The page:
In Uganda, volunteer communities have come together in numerous ways to create positive change — a cornerstone of civil society. In a small township in the northern part of Kampala, more than 50 volunteers between the ages of 11 and 15 put their hands to work repainting the Kyanja Muslim Nursery School in late April. 

The theme of the activity was engagement with civil society, and the aim of the project was to safeguard the education of 60 young boys and girls who attend the school.

The Kyanja Muslim Nursery School was built about 20 years ago and, with time, had become neglected. The under-resourced school was identified as a project in need, with the assistance of the Aga Khan Foundation East Africa.

In just two days, with the assistance of donors and young volunteers, three classrooms and external parts of the school were painted to provide a fresh look and new hope. Additionally, a new gate was installed, the school grounds were cleared, and the volunteers planted over 100 plants and trees. All building materials, as well as the plants and the trees, were donated by members of the Jamat. The school has undergone substantial visible repairs which will last many years.

As a separate initiative, nine TKN volunteers between the ages of 7 and 10 collected good quality, age-appropriate books from members of the Jamat in Kampala to donate to the school. The TKN initiative, called “Gift of Reading” was under the mentorship of two older volunteers and the idea was to foster improved literacy and a love for reading.

Chairman Ameena Lalani of the Aga Khan Education Board in Uganda said, “What is amazing and makes this initiative so interesting is that, it’s children helping children. And having an understanding and empathy for those in a less fortunate position is also key to a child’s growth and development. Our volunteers understand that giving back doesn’t only help those who we are seeking to serve, it is also something that can directly benefit the volunteers themselves. This year, we are grateful to our volunteers, donors, and the nine very young TKN volunteers with whose support so much has been achieved.”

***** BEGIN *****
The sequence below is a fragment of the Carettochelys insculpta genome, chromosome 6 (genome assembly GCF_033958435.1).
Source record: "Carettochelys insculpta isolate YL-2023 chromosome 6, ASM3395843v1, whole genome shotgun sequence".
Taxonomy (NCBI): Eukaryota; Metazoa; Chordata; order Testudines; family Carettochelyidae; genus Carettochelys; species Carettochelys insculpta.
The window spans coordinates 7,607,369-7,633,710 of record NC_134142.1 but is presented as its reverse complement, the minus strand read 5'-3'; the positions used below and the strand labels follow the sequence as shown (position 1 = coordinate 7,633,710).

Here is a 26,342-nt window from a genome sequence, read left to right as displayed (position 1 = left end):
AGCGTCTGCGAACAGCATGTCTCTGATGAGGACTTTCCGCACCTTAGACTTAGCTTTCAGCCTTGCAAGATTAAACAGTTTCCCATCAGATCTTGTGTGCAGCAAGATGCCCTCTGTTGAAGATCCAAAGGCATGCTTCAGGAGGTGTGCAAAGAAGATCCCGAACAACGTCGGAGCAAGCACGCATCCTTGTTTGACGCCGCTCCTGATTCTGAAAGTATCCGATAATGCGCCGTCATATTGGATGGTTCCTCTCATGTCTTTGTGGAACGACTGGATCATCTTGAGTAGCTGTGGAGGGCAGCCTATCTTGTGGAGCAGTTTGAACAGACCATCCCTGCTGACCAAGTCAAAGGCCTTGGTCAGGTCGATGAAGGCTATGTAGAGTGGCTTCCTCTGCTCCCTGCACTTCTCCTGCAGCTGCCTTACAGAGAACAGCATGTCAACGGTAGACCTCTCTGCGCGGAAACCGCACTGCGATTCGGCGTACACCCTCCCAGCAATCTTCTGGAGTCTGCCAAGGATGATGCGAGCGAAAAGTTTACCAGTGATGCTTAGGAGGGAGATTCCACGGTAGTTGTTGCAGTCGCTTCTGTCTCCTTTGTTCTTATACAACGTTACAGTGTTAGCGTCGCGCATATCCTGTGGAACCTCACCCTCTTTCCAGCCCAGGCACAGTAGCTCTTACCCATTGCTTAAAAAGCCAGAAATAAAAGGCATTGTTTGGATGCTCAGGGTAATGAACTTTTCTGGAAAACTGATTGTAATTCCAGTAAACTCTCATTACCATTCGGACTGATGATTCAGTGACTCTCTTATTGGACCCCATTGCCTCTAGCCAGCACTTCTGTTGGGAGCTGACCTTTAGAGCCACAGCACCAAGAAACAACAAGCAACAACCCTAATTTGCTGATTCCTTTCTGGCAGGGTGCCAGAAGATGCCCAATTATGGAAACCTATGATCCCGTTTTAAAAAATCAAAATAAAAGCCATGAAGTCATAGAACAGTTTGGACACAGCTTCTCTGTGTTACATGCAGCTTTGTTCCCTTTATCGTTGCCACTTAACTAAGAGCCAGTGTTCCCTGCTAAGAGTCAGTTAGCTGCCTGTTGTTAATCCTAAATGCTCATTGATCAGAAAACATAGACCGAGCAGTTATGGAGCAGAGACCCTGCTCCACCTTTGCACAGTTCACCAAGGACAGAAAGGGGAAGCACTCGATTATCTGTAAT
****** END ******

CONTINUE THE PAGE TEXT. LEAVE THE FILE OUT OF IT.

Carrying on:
President of the National Council Minaz Jamal said, “The work done over the Easter weekend with the school and the community, in terms of painting the school, tree plantation at the school, and gifting of 320 books to improve children’s chances in later life is invaluable and we’re proud of our young volunteers who are developing a growing sense of civic responsibility for a better Uganda.”

Earlier in April, to commemorate World Health Day, volunteers from the Aga Khan Health Board and Outreach Portfolio Uganda, in collaboration with the Kibuli Hospital in Kampala, hosted a free medical camp, which is part of a series of outreach events with the Kibuli community.

Approximately 640 local participants benefited from the medical camp this year, which is held annually and fully supported by donors and volunteers from the community. Patients at the event were provided with medication for diabetes, hypertension, allergies, and infections.

Gulzar Hirani, from the Aga Khan Health Board in Uganda, said, “It is critical to screen for non-communicable diseases on a regular basis to have early diagnoses and prevention. With timely interventions most of the diseases can be controlled.”

Nadim Lalani, chairman of the Outreach Portfolio, said, “The camp is supervised by doctors and medical staff, to provide high quality medical facilities to communities in need. This year we had three doctors and 15 health care assistants, including paramedics, on duty. We are committed to returning back again and working with these impoverished communities. In addition to free health camps, we also organise food donation to orphanages as well as Ramadan Iftar dinners.”

President Minaz Jamal said of the medical camp, “The idea is to bring healthcare to the doorstep of people in need. We seek to adopt an environment of care and compassion, that enables us to respond and we regularly provide intervention through such camps and work with Kibuli Hospital and others to make a small difference.”

“The people who benefit from this intervention, do not even have access to basic medical care, and are extremely grateful to receive check-ups and medication. We have also in the past spoken to this community about the benefits of early childhood development. All this is possible with the generosity of our partners and our dedicated volunteers who look after health and outreach matters.”